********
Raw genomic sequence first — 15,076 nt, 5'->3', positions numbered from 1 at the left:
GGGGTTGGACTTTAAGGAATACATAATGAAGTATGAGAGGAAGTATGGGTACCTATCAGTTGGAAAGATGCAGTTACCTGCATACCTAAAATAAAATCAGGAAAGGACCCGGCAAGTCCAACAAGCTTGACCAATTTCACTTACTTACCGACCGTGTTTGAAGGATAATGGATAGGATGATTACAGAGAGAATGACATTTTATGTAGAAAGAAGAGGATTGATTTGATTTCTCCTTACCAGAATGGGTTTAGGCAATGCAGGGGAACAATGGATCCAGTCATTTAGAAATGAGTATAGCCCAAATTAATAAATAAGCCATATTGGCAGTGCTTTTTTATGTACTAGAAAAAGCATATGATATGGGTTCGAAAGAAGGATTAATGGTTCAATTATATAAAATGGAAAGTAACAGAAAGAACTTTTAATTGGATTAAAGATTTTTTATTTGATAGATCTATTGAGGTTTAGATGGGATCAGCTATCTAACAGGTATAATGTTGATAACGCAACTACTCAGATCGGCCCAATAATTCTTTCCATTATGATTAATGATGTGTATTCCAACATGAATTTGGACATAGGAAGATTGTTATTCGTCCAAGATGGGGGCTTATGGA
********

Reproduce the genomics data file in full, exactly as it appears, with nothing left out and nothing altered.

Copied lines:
Raw genomic sequence first — 15,076 nt, 5'->3', positions numbered from 1 at the left:
GGGGTTGGACTTTAAGGAATACATAATGAAGTATGAGAGGAAGTATGGGTACCTATCAGTTGGAAAGATGCAGTTACCTGCATACCTAAAATAAAATCAGGAAAGGACCCGGCAAGTCCAACAAGCTTGACCAATTTCACTTACTTACCGACCGTGTTTGAAGGATAATGGATAGGATGATTACAGAGAGAATGACATTTTATGTAGAAAGAAGAGGATTGATTTGATTTCTCCTTACCAGAATGGGTTTAGGCAATGCAGGGGAACAATGGATCCAGTCATTTAGAAATGAGTATAGCCCAAATTAATAAATAAGCCATATTGGCAGTGCTTTTTTATGTACTAGAAAAAGCATATGATATGGGTTCGAAAGAAGGATTAATGGTTCAATTATATAAAATGGAAAGTAACAGAAAGAACTTTTAATTGGATTAAAGATTTTTTATTTGATAGATCTATTGAGGTTTAGATGGGATCAGCTATCTAACAGGTATAATGTTGATAACGCAACTACTCAGATCGGCCCAATAATTCTTTCCATTATGATTAATGATGTGTATTCCAACATGAATTTGGACATAGGAAGATTGTTATTCGTCCAAGATGGGGGCTTATGGA